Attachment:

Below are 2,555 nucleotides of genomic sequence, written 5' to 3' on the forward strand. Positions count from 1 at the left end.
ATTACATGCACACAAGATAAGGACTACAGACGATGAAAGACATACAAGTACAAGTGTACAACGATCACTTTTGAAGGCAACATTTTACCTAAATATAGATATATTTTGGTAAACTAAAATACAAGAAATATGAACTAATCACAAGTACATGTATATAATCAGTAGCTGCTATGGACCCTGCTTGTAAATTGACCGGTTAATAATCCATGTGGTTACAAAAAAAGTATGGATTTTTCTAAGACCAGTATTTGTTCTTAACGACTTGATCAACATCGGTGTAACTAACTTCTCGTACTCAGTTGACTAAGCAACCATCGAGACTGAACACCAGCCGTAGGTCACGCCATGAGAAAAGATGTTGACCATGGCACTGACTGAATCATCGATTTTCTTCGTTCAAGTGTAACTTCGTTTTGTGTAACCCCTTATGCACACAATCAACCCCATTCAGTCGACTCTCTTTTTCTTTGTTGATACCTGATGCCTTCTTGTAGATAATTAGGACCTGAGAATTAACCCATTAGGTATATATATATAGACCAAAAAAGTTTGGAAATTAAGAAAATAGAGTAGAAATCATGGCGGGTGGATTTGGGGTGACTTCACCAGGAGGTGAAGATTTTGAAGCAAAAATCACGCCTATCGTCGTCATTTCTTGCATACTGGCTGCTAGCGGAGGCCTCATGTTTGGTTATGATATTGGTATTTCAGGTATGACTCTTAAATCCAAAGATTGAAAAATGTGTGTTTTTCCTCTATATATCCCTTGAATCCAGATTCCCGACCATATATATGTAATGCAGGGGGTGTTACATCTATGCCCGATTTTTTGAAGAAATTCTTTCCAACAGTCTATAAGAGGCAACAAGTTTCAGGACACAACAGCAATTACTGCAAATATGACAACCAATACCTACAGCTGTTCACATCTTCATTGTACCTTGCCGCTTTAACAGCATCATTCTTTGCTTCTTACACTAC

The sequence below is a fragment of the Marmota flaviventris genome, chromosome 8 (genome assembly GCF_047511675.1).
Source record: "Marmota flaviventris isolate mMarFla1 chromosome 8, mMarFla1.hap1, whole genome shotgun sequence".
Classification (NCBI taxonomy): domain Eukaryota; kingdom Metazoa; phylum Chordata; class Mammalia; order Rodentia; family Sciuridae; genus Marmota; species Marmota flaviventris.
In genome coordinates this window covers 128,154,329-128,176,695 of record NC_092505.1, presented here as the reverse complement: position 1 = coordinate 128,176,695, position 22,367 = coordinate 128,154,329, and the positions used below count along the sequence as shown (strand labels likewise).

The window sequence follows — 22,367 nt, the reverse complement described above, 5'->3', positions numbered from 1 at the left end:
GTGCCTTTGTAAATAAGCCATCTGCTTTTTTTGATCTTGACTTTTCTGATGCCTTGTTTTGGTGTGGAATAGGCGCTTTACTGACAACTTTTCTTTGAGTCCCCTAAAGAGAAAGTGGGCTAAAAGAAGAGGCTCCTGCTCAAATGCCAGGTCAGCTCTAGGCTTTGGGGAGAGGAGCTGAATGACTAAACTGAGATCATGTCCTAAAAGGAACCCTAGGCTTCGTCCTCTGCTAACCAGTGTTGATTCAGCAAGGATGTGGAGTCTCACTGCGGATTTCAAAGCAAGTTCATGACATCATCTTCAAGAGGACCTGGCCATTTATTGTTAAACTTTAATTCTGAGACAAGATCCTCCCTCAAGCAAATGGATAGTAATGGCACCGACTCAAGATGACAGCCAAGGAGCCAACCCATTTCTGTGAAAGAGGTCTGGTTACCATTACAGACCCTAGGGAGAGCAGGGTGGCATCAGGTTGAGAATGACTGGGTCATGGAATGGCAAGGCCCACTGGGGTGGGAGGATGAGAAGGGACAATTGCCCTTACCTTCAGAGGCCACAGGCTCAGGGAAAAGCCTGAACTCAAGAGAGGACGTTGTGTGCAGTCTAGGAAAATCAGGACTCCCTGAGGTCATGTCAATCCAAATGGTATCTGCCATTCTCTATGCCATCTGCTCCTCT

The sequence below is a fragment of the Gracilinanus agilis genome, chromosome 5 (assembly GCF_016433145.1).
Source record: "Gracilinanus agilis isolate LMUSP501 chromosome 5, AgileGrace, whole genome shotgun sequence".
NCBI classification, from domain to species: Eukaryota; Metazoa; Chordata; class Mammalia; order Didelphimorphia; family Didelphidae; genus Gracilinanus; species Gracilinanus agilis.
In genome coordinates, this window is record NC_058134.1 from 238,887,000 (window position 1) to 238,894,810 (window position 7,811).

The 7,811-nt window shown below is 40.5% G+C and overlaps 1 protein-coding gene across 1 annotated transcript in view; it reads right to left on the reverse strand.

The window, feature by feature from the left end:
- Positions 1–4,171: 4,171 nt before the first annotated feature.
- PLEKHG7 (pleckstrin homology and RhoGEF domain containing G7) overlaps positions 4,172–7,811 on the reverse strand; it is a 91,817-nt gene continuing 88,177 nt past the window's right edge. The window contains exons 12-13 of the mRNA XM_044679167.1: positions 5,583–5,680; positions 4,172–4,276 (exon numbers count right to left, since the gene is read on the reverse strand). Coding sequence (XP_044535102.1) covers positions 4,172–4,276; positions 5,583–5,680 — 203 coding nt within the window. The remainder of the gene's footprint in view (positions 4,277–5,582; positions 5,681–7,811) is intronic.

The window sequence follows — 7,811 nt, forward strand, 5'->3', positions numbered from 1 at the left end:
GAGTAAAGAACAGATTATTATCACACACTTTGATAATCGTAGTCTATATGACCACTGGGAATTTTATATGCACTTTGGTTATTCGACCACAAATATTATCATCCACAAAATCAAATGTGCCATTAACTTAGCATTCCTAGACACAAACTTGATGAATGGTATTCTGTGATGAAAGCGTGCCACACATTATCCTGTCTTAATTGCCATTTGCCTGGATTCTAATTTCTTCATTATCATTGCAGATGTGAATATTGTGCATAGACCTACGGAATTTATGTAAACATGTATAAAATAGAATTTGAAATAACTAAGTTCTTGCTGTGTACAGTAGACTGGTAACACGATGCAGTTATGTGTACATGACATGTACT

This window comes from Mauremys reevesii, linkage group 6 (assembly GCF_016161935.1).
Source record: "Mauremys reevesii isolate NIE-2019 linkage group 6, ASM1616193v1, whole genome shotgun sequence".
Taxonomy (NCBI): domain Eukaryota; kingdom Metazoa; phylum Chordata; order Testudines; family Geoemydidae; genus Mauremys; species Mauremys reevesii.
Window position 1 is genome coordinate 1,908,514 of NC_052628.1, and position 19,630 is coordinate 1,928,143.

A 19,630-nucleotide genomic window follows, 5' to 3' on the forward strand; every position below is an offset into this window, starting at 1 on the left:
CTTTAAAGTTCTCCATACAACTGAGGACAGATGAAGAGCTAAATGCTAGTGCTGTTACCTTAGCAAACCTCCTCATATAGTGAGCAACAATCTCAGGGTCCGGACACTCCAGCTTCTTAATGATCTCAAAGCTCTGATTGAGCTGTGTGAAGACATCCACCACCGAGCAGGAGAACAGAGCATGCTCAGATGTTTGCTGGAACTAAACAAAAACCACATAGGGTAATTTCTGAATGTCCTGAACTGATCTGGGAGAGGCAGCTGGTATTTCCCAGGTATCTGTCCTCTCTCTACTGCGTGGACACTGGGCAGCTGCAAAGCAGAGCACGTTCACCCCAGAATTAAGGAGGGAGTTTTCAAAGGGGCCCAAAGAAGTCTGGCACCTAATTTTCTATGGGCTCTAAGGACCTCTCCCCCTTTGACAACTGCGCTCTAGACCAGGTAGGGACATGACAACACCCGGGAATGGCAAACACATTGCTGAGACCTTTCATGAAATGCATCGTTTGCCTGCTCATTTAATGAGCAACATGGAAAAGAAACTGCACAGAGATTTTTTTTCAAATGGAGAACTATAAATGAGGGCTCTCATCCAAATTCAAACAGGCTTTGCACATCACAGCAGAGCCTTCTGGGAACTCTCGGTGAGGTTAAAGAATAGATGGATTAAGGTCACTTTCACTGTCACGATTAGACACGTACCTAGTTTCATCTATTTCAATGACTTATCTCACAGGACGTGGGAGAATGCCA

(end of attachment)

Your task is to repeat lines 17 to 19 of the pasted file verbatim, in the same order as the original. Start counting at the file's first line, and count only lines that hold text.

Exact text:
The window sequence follows — 7,811 nt, forward strand, 5'->3', positions numbered from 1 at the left end:
GAGTAAAGAACAGATTATTATCACACACTTTGATAATCGTAGTCTATATGACCACTGGGAATTTTATATGCACTTTGGTTATTCGACCACAAATATTATCATCCACAAAATCAAATGTGCCATTAACTTAGCATTCCTAGACACAAACTTGATGAATGGTATTCTGTGATGAAAGCGTGCCACACATTATCCTGTCTTAATTGCCATTTGCCTGGATTCTAATTTCTTCATTATCATTGCAGATGTGAATATTGTGCATAGACCTACGGAATTTATGTAAACATGTATAAAATAGAATTTGAAATAACTAAGTTCTTGCTGTGTACAGTAGACTGGTAACACGATGCAGTTATGTGTACATGACATGTACT

This window comes from Mauremys reevesii, linkage group 6 (assembly GCF_016161935.1).